The location that I’m currently writing about in my WIP is Ceann Druimin – Kildrummy, Aberdeenshire.
As part of my ongoing research of the area I’ve digressed from wondering what it was like in AD 84 and have been fascinated by its later, superb, claims to fame.
The Castles of Mar are so named since they are sited on the very large
province of MAR, a huge tract of north-east Scotland which was one of the 7
divisions of the Pictish Kingdom of Scotland. The ,
it’s believed, was named after the Mormaer (N.B. there are different spellings
of the word). A mormaer is the Scottish Gaelic name for the steward of each
province, who was the next level down from the Pictish king. These 7 areas,
later named earldoms, were found
north of the Central belt i.e. north of the line between Edinburgh and Glasgow. province of Mar
The earldom of Mar was a huge tract of land in northeast
and was politically important because of its strategic location. Around 1250,
the imposing castle at Kildrummy was built by William de Mar, who was the
current Mormaer and Chamberlain to Alexander III King of the Scots. Kildrummy guarded the main routes from the
south before they came together to wend north into Moray and Buchan.
|model of what it may have looked like during the 13 and 14th centuries|
During the reign of Alexander III, Scotland had become more prosperous- trade was flourishing which allowed the king to engage in building more castles and monasteries throughout the land-
being one of his new buildings. Kildrummy Castle Scotland
remained stable and well ruled till the death of Alexander III in 1286.
Unfortunately, Alexander III’s sole surviving heir was his granddaughter Margaret, Maid of Norway, who nominally became queen at the tender age of 3 years. For the ensuing five years, she had 6 guardians who ruled
in her name. When she was 8 she was betrothed to Prince Edward, the eldest son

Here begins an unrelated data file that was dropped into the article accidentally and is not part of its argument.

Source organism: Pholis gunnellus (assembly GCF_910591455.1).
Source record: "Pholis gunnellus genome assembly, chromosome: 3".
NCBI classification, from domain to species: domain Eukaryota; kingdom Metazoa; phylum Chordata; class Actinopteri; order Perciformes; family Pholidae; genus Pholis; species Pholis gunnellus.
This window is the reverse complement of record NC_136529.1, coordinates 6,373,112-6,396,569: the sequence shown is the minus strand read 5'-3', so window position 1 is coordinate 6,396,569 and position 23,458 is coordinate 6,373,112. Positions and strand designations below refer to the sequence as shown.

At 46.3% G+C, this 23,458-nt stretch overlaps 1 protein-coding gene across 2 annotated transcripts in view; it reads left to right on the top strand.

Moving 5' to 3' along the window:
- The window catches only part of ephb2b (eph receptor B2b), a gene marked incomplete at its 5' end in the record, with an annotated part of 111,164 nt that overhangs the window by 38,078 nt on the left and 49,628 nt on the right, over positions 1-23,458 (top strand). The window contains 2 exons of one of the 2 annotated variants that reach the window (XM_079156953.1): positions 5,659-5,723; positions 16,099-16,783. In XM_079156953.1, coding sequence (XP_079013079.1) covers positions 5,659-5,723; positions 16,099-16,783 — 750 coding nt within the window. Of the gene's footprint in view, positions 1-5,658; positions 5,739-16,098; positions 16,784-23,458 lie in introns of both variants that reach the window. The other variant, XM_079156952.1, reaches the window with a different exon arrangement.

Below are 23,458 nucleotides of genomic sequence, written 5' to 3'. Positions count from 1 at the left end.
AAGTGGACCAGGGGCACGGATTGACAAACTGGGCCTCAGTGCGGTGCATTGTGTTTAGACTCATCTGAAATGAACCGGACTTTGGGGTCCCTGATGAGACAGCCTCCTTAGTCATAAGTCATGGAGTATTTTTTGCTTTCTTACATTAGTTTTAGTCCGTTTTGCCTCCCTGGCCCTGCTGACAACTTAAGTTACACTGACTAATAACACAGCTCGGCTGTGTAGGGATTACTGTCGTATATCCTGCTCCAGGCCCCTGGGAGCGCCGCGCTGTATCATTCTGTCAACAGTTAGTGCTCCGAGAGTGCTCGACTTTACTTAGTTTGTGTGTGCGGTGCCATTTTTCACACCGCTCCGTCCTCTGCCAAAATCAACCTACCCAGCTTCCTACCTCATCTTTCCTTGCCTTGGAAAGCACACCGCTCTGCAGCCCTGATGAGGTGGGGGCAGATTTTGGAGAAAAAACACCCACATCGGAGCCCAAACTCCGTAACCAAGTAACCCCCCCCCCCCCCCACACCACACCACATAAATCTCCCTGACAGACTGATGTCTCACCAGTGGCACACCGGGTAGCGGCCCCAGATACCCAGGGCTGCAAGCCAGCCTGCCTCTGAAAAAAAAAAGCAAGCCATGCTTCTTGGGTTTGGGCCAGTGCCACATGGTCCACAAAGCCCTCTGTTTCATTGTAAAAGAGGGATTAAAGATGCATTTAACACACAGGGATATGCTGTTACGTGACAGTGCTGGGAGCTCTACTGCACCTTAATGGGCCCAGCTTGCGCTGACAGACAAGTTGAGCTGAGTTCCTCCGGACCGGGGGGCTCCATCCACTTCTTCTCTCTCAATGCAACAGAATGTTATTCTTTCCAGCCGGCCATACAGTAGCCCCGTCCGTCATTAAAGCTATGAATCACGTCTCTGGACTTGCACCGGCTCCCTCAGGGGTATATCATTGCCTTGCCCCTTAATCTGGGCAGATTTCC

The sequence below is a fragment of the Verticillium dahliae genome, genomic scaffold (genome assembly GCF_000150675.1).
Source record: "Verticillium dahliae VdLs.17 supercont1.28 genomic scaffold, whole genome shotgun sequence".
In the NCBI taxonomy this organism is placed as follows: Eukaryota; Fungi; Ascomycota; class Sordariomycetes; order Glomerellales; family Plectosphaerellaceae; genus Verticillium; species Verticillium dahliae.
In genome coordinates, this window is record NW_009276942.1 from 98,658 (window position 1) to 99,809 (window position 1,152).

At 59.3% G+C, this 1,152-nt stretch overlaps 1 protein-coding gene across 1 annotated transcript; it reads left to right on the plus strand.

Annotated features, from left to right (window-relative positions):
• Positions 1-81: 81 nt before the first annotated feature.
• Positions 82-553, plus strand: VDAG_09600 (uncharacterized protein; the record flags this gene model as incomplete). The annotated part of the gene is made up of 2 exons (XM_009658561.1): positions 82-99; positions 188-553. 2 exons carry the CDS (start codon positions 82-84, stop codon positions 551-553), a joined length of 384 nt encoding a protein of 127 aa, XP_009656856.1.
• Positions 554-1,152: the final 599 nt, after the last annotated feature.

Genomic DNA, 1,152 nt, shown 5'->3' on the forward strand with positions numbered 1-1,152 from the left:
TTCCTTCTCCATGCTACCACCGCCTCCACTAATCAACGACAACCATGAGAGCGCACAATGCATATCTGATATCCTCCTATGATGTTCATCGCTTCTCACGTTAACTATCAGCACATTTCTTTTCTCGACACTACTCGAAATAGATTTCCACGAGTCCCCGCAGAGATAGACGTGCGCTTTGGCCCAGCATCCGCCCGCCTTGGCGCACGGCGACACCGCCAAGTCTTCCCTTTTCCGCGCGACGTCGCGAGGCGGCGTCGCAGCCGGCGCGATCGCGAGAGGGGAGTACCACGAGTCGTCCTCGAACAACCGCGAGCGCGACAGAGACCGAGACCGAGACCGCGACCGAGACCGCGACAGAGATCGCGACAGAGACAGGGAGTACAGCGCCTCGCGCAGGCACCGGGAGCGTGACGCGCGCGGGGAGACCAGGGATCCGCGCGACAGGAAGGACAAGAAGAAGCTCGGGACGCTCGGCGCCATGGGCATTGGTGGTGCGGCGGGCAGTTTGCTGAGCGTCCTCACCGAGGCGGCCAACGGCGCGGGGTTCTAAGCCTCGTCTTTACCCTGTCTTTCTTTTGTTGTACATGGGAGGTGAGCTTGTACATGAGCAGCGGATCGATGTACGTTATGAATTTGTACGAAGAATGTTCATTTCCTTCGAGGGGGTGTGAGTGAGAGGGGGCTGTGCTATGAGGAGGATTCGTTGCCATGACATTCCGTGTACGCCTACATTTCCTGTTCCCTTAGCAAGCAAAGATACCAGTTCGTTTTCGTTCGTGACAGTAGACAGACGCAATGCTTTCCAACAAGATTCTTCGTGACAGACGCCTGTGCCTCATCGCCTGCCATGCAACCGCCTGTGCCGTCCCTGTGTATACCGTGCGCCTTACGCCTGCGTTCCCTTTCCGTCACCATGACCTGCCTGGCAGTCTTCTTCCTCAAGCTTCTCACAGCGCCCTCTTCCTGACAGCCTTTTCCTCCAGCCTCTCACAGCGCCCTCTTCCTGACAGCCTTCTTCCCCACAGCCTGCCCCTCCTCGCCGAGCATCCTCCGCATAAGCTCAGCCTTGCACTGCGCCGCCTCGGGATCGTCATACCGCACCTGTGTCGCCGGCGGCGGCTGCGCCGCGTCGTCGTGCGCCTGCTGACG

of King Edward I of England.
Having set sail from Norway
she sickened, and died after the ship put into harbour in Orkney.
With no obvious heirs (Alexander’s second marriage in 1285 to Yolande, Comtesse de Montfort, produced no live children)
Scotland was in
dynastic turmoil. Edward I of England
had been in good relations with Alexander III and was asked to mediate between
the contenders to the Scottish throne. Edward I agreed to arbitrate but only on
condition that the claimants swore fealty to him as the feudal superior of Scotland. From
13 contestants he whittled the number down to 3, descendants of the daughters
of David I (Earl of Huntingdon). The three ‘finalists’ were John Balliol,
Robert Bruce and John Hastings. Edward chose John Balliol but Robert Bruce’s
claim was just a good since he was the grandson of David I.
John Balliol was crowned King of Scots in 1292 but it was immediately apparent that he could not prevent Edward I from dominating him. By 1294, Edward I was demanding soldiers from
to engage in his war with France. John Balliol might have been weak but his fellow countrymen
weren’t agreeing to Edward’s demands. They set up a council to rule instead of
John Balliol. Shunning Edward I they began the 'Auld Alliance’ with France which
was to last for the next 300 hundred years.
In 1296 and 1303, Edward I of England visited Kildrummy Castle as a guest but resistance to his demands was strengthening. By 1306, Robert Bruce was crowned King of the Scots and this dramatically changed relations between
Scotland and England. When the English invaded Scotland, Robert Bruce sent his wife and daughter to Kildrummy Castle, to safety, but that was
not to be. Kildrummy was left in the care of Robert Bruce’s brother Neil.
However, when the English besieged the castle and the defenders capitulated
after a blacksmith turned traitor, Neil was captured. He was hanged, quartered
and decapitated. Bruce’s wife and
daughter were imprisoned and part of the castle was destroyed by the English to
prevent further use by the Scots.
During the fourteenth century the castle was damaged and repaired a number of times after attacks by the English, though on at least one occasion also by the Scottish forces of King David II against the pro-English Earl of Mar in 1363.
During the fifteenth century, King James I seized the castle to curb the power of hos wayward noble, the castle being afterwards in the stewardship of a royal constable who only answered to the king.
In 1898, Colonel James Ogston bought the castle and over the next thirty years attempted to restore parts of it. Having been used as an unofficial stone supply for building elsewhere it was a massive challenge that he took on.
The property came to the hands of the state in 1951.